“I need to know these people,” he thought.
Ferguson quickly made a mark. Working closely with fellow advisors Tamela Gallimore and Susan Rosebrough, the School of Architecture + Design advising office became an early adopter of the university’s Navigate software, a platform that combines predictive analytics and communication tools for academic advising and tutoring. He also began using technology to schedule appointments and keep contact with students through the virtual meeting site GroupMe.
Ferguson’s positive influence has only grown from there. “Vern’s presence has brightened and freshened everything in the three years he has been here – not just in advising, but in the School of Architecture + Design and even the college as a whole,” said Rob Jacks, director of academic advising for CAUS.
When some university employees were encouraged to work remotely this past March in response to the COVID-19 pandemic, Ferguson said their office was fully ready for online advising. “The transition has been seamless,” he said.
Ferguson noted that he learned a lot about people in his first career, and he credits that experience with teaching him creative and efficient communication. He commonly employs memes and bitmojis in his messages to students. Bitmojis, which are illustrated caricatures of people doing easily identifiable tasks, quickly signal concepts, requirements, expectations, and even agency in an effective mix of text and images. “They see a bitmoji of me and a calendar, and they know what to do,” Ferguson said.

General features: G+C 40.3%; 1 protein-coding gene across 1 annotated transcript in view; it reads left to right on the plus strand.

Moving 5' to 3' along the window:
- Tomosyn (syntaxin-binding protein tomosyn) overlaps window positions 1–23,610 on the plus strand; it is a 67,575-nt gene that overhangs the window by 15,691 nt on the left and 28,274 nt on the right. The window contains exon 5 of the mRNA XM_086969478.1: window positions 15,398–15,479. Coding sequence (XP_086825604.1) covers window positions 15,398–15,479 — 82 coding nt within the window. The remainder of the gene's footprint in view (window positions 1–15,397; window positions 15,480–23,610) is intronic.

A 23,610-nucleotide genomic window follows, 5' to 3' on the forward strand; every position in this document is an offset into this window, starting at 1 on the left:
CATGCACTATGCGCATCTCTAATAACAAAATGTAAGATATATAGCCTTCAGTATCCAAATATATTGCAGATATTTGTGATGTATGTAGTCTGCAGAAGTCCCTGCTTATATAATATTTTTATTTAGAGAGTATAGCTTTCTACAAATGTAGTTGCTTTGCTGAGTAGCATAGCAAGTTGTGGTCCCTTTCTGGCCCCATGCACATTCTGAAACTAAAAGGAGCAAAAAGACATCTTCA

Students have responded to this technique with enthusiasm. “Vern’s creative ways of getting in touch with us make our days brighter in what can be an increasingly stressful studio environment,” said Zai Cook, a fifth-year architecture student.
CAUS also has many domestic and international off-campus programs. During the pandemic, Ferguson’s attention to detail has been essential to knowing where students are physically, what issues are foremost on their minds, and how they can keep their studies on track in a rapidly changing environment.
“When the COVID-19 situation first worsened in Italy, I realized I was the only person who knew where all of our students were because I keep track of all the international programs, the off-campus programs, and the professional internships,” Ferguson said. His ability to give quick updates about students’ status has been an important source of information for college leaders during the crisis.
In this current environment, what would Ferguson want to communicate to his students, some of whom he might not see in person again any time soon?
“I would tell them they have been strong, strategic, and smart, and they had a plan before they did anything,” Ferguson said. “They didn’t panic, and they took this crisis in stride,” Ferguson continued. “I’m so proud of them, and they will get through this.”
—Written by L. Maria Ingram